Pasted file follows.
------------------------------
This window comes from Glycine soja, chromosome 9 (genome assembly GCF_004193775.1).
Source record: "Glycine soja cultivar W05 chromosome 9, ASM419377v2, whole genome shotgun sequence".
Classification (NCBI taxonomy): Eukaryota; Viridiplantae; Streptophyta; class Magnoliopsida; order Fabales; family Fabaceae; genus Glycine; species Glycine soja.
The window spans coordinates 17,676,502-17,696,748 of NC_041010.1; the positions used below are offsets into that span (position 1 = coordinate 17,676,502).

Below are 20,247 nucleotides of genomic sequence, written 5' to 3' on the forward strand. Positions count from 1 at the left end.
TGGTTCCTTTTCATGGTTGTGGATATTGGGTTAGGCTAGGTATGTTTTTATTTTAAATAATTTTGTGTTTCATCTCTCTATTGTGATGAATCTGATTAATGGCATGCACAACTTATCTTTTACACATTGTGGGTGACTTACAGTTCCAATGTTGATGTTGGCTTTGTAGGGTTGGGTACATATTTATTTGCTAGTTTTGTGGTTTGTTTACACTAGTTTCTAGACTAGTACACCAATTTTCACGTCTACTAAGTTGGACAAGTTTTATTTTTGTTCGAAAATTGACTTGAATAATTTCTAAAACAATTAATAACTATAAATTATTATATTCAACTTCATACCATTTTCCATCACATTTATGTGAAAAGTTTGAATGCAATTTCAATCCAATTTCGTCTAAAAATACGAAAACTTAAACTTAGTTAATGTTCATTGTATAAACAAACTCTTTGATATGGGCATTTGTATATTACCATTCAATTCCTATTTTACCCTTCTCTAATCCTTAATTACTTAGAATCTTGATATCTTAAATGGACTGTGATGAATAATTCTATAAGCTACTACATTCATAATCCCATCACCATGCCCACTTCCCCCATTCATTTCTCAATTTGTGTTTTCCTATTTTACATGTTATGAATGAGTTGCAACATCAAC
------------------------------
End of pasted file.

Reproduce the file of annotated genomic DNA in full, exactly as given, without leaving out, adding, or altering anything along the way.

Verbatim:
This window comes from Glycine soja, chromosome 9 (genome assembly GCF_004193775.1).
Source record: "Glycine soja cultivar W05 chromosome 9, ASM419377v2, whole genome shotgun sequence".
Classification (NCBI taxonomy): Eukaryota; Viridiplantae; Streptophyta; class Magnoliopsida; order Fabales; family Fabaceae; genus Glycine; species Glycine soja.
The window spans coordinates 17,676,502-17,696,748 of NC_041010.1; the positions used below are offsets into that span (position 1 = coordinate 17,676,502).

Below are 20,247 nucleotides of genomic sequence, written 5' to 3' on the forward strand. Positions count from 1 at the left end.
TGGTTCCTTTTCATGGTTGTGGATATTGGGTTAGGCTAGGTATGTTTTTATTTTAAATAATTTTGTGTTTCATCTCTCTATTGTGATGAATCTGATTAATGGCATGCACAACTTATCTTTTACACATTGTGGGTGACTTACAGTTCCAATGTTGATGTTGGCTTTGTAGGGTTGGGTACATATTTATTTGCTAGTTTTGTGGTTTGTTTACACTAGTTTCTAGACTAGTACACCAATTTTCACGTCTACTAAGTTGGACAAGTTTTATTTTTGTTCGAAAATTGACTTGAATAATTTCTAAAACAATTAATAACTATAAATTATTATATTCAACTTCATACCATTTTCCATCACATTTATGTGAAAAGTTTGAATGCAATTTCAATCCAATTTCGTCTAAAAATACGAAAACTTAAACTTAGTTAATGTTCATTGTATAAACAAACTCTTTGATATGGGCATTTGTATATTACCATTCAATTCCTATTTTACCCTTCTCTAATCCTTAATTACTTAGAATCTTGATATCTTAAATGGACTGTGATGAATAATTCTATAAGCTACTACATTCATAATCCCATCACCATGCCCACTTCCCCCATTCATTTCTCAATTTGTGTTTTCCTATTTTACATGTTATGAATGAGTTGCAACATCAAC